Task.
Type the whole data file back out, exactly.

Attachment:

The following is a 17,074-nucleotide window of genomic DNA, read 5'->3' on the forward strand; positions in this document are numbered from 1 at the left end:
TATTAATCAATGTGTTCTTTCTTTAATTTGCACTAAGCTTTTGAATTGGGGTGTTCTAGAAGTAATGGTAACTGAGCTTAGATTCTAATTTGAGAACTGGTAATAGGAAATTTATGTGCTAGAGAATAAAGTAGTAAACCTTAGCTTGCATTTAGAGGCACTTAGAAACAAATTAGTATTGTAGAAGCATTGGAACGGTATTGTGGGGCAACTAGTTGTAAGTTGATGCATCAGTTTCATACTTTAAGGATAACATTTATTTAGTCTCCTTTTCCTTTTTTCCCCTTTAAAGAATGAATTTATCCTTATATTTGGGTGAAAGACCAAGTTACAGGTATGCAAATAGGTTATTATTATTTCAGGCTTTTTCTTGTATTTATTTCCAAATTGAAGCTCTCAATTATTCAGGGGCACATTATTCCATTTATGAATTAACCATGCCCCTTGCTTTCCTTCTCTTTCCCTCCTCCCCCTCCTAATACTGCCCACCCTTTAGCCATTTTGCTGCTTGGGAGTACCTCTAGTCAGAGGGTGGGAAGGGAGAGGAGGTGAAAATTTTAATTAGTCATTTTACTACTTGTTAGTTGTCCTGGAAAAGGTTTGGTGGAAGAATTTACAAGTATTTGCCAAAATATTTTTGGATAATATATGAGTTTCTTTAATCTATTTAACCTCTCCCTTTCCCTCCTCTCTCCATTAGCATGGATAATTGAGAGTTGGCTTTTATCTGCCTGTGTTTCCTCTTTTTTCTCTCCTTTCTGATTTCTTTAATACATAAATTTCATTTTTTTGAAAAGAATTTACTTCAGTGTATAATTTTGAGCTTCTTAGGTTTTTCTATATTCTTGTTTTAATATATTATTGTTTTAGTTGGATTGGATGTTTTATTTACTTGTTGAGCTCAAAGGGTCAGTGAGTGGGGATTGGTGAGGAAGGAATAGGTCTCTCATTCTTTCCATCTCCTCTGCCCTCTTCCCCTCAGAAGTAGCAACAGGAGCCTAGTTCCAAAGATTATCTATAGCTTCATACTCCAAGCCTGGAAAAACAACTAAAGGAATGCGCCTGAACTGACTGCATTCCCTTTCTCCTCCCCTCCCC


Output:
The following is a 17,074-nucleotide window of genomic DNA, read 5'->3' on the forward strand; positions in this document are numbered from 1 at the left end:
TATTAATCAATGTGTTCTTTCTTTAATTTGCACTAAGCTTTTGAATTGGGGTGTTCTAGAAGTAATGGTAACTGAGCTTAGATTCTAATTTGAGAACTGGTAATAGGAAATTTATGTGCTAGAGAATAAAGTAGTAAACCTTAGCTTGCATTTAGAGGCACTTAGAAACAAATTAGTATTGTAGAAGCATTGGAACGGTATTGTGGGGCAACTAGTTGTAAGTTGATGCATCAGTTTCATACTTTAAGGATAACATTTATTTAGTCTCCTTTTCCTTTTTTCCCCTTTAAAGAATGAATTTATCCTTATATTTGGGTGAAAGACCAAGTTACAGGTATGCAAATAGGTTATTATTATTTCAGGCTTTTTCTTGTATTTATTTCCAAATTGAAGCTCTCAATTATTCAGGGGCACATTATTCCATTTATGAATTAACCATGCCCCTTGCTTTCCTTCTCTTTCCCTCCTCCCCCTCCTAATACTGCCCACCCTTTAGCCATTTTGCTGCTTGGGAGTACCTCTAGTCAGAGGGTGGGAAGGGAGAGGAGGTGAAAATTTTAATTAGTCATTTTACTACTTGTTAGTTGTCCTGGAAAAGGTTTGGTGGAAGAATTTACAAGTATTTGCCAAAATATTTTTGGATAATATATGAGTTTCTTTAATCTATTTAACCTCTCCCTTTCCCTCCTCTCTCCATTAGCATGGATAATTGAGAGTTGGCTTTTATCTGCCTGTGTTTCCTCTTTTTTCTCTCCTTTCTGATTTCTTTAATACATAAATTTCATTTTTTTGAAAAGAATTTACTTCAGTGTATAATTTTGAGCTTCTTAGGTTTTTCTATATTCTTGTTTTAATATATTATTGTTTTAGTTGGATTGGATGTTTTATTTACTTGTTGAGCTCAAAGGGTCAGTGAGTGGGGATTGGTGAGGAAGGAATAGGTCTCTCATTCTTTCCATCTCCTCTGCCCTCTTCCCCTCAGAAGTAGCAACAGGAGCCTAGTTCCAAAGATTATCTATAGCTTCATACTCCAAGCCTGGAAAAACAACTAAAGGAATGCGCCTGAACTGACTGCATTCCCTTTCTCCTCCCCTCCCC